The universe of Korean dramas is both bizarre and lovely. As Kpop, Korean films like Parasite and Minari, and Korean television series sweep the world by storm, the South Korean entertainment sector is steadily expanding to become the most powerful in the world. No matter the subject or genre, any fictitious South Korean television series is referred to as a “Kdrama” or “Korean drama.” That includes everything from romance to science fiction to horror. The majority of these television shows are based on webcomics, a type of South Korean-originated narrative that is akin to comics. The top 10 K-Dramas of the year are as follows:
1. Twenty Five Twenty One
There are very few K-dramas that have the power to permanently change you. One of those shows is Twenty Five Twenty One, with its captivating cast and moving narrative making for an unstoppable combination. Five young friends are followed as they struggle to achieve love, happiness, and success while also adjusting to adulthood against the backdrop of the 1997 Asian Financial Crisis, which threatens to ruin their lives.
Pachinko, an expansive film adaptation of Min Jin Lee’s 2017 novel, illuminates the complex relationship between Korea and Japan by tracing the lasting journey of a Korean family through one of East Asia’s most turbulent decades. Sun-ja, a young Busan lady compelled by a cruel twist of fate to leave her life behind and start over in Osaka, is at the centre of it all (beautifully performed by Minari’s Youn Yuh-jung and newcomer Kim Min-ha). Pachinko is a moving story of exile and oppression, but it’s also a story of hope because Sun-ja and her descendants find a sense of belonging in one another.
3. Extraordinary Attorney Woo
The drama Extraordinary Attorney Woo excels not only in its warm, sincere, humanised, and truthful portrayal of the autistic lawyer Woo Young-woo, but also by accepting the fact that she is different from everyone else, which defines her existence. The show never apologises for Woo’s autism or minimises her as a person, even when she is treated cruelly and insensitively. This is a subtle but significant declaration that Woo’s successes do not come as a result of her differences. Extraordinary Attorney Woo demonstrates its comprehension of neurodivergence by totally embracing her identity.
4. My Liberation Notes
There are certain television shows that deserve recognition for their writing, casting, or director. And when you have all three, you have a masterpiece on your hands. That is a key representation of life in the 2020s provided by My Liberation Notes. The banal little details of our lives—family meals, long commutes, unspoken remarks, and dull jobs—are the subject of this captivating series about three adult siblings who live with their parents in a small-town setting. Despite a sluggish beginning, the series masterfully examines our deepest longings through insightful storytelling and great dialogue.
5. Business Proposal
The plots of several Korean films this year have been inspired by webcomics, and Business Proposal is no exception. This source material can result in some implausible, even ridiculous notions, but not in this upbeat office rom-com. It takes the most popular romance clichés and runs with them, such as fake dating and a relationship between a wealthy CEO and his subordinate at work. Of all, the romances in Business Proposal are not at that unique in the context of K-dramas. But when done with the same level of attention that this series did, you have a cult masterpiece.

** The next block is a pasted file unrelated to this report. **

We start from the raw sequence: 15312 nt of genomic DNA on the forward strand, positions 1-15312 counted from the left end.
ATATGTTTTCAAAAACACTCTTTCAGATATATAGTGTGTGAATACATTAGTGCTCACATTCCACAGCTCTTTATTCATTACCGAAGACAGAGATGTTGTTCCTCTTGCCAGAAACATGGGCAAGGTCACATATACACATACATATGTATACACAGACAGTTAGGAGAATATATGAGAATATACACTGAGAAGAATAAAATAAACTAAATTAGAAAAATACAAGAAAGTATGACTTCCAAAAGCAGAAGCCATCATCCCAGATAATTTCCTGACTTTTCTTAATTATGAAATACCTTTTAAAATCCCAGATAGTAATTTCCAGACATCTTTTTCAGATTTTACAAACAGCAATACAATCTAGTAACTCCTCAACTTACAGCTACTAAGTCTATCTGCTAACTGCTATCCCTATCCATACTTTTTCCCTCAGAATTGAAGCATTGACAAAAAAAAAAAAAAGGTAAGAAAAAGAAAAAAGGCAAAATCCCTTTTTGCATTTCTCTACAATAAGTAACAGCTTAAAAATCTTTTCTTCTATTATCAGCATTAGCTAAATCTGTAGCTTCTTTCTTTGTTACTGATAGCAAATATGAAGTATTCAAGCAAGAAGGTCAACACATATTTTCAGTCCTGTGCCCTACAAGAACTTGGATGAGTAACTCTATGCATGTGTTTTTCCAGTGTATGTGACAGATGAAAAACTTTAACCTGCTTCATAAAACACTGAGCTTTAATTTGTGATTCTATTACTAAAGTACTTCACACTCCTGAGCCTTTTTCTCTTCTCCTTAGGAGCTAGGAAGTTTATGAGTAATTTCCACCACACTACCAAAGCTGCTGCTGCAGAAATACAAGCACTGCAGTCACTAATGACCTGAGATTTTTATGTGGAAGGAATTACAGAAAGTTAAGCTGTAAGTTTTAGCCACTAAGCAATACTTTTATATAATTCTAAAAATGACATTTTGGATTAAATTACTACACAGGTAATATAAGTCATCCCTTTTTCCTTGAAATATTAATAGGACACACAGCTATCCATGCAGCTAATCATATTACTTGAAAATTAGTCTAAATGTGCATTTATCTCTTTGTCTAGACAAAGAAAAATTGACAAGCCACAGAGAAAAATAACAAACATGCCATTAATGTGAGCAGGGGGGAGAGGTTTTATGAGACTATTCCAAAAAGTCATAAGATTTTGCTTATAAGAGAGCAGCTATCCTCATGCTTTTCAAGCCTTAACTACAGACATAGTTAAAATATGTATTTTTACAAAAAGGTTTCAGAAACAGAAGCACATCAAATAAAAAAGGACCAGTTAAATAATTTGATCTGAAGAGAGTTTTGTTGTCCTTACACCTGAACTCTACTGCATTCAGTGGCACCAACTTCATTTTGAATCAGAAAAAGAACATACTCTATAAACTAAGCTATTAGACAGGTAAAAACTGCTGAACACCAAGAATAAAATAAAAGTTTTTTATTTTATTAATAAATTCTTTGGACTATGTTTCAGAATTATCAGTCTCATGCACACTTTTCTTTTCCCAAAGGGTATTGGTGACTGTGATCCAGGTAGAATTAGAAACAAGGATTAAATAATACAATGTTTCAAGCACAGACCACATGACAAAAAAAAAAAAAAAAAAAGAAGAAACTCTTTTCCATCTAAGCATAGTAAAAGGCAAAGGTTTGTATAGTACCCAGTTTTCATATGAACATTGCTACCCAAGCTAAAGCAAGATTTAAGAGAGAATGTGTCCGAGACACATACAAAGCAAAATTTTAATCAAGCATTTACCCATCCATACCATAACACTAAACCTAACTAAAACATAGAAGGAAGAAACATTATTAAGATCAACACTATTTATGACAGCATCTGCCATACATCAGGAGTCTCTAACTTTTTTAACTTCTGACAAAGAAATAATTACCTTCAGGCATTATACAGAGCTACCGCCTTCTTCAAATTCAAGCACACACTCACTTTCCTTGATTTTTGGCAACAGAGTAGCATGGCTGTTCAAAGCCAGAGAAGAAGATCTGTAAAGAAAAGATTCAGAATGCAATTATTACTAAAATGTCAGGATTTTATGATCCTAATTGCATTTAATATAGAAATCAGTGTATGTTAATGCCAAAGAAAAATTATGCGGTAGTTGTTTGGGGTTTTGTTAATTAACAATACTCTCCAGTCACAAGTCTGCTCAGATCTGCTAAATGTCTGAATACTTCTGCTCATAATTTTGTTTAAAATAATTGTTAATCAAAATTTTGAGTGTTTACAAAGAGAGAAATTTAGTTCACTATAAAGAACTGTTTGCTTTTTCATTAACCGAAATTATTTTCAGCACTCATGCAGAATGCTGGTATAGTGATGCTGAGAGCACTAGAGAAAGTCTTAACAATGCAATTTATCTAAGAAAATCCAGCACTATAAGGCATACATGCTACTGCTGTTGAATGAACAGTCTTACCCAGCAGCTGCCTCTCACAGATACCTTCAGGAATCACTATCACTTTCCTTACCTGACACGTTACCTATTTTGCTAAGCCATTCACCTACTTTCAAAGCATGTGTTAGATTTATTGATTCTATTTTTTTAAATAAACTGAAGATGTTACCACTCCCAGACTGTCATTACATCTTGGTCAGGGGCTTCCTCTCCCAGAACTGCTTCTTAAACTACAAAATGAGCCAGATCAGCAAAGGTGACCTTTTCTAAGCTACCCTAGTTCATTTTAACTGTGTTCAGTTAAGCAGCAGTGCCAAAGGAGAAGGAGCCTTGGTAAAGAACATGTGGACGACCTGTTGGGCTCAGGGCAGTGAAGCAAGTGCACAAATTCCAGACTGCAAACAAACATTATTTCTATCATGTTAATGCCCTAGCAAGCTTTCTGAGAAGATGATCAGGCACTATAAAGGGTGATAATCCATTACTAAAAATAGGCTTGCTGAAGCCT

6. Juvenile Justice
Juvenile Justice, a Netflix original series, explores the private lives of law-breaking teenagers who avoid harsh punishment because of lenient legislation. If the antisocial teenagers are unclean, the magistrates aren’t much better; dark secrets lurk behind their stuffy, upstanding personas. Shim Eun-seok, played by Kim Hye-soo of The Queen’s Umbrella, is a poised, stoic judge who utilises her intellect to punish the guilty while giving victims and their families closure in the drama.
7. Little Women
The Little Women adaption in Korea explores the themes of conflict and struggle in Louisa May Alcott’s famous novel by setting the story in contemporary South Korea. In a plot that spins a compelling web of murder, fraud, and embezzlement, the Oh sisters—Kim Go-eun, Nam Ji-hyun, and Park Ji-hu, all excellent—take on Korea’s wealthiest family.
8. Our Blues
The show focuses on the struggles faced by its diverse ensemble, who come from a variety of backgrounds, temperaments, and values. Each protagonist fits together like a puzzle, from modest trader Lee Dong-seok to fish store owner Jeong Eun-hui (Lee Jung-eun). Our Blues, one of the year’s most subtle K-dramas, is both thought-provoking and heartbreaking. It dives right into the issues of the heart.
9. Thirty Nine
The three 39-year-old women who make up the core of Thirty Nine are fiercely independent but also dealing with issues related to job, family, love, and, for one of the three BFFs, a serious health condition. The show celebrates enduring relationships and the complexity of life even when you’re supposed to have it all figured out.
10. Semantic Error
In a year of heightened Boys’ Love drama production, Semantic Error stood out. The two main characters butt heads and fall in love, which is a classic college romance, but the leads’ chemistry and cooperation in this bite-sized production are off the charts.Chu Sang-woo (Park Jae-chan of DKZ) and Jang Jae-young (Park Seo-ham) are unlikely to run into one other, but a group project pulls them together. As exuberant Jang tries to charm aloof, rigid Chu, banter ensues. Every scene that features them both is transformed into a work of art by their pursuit, not to mention the incredibly satisfying conclusion.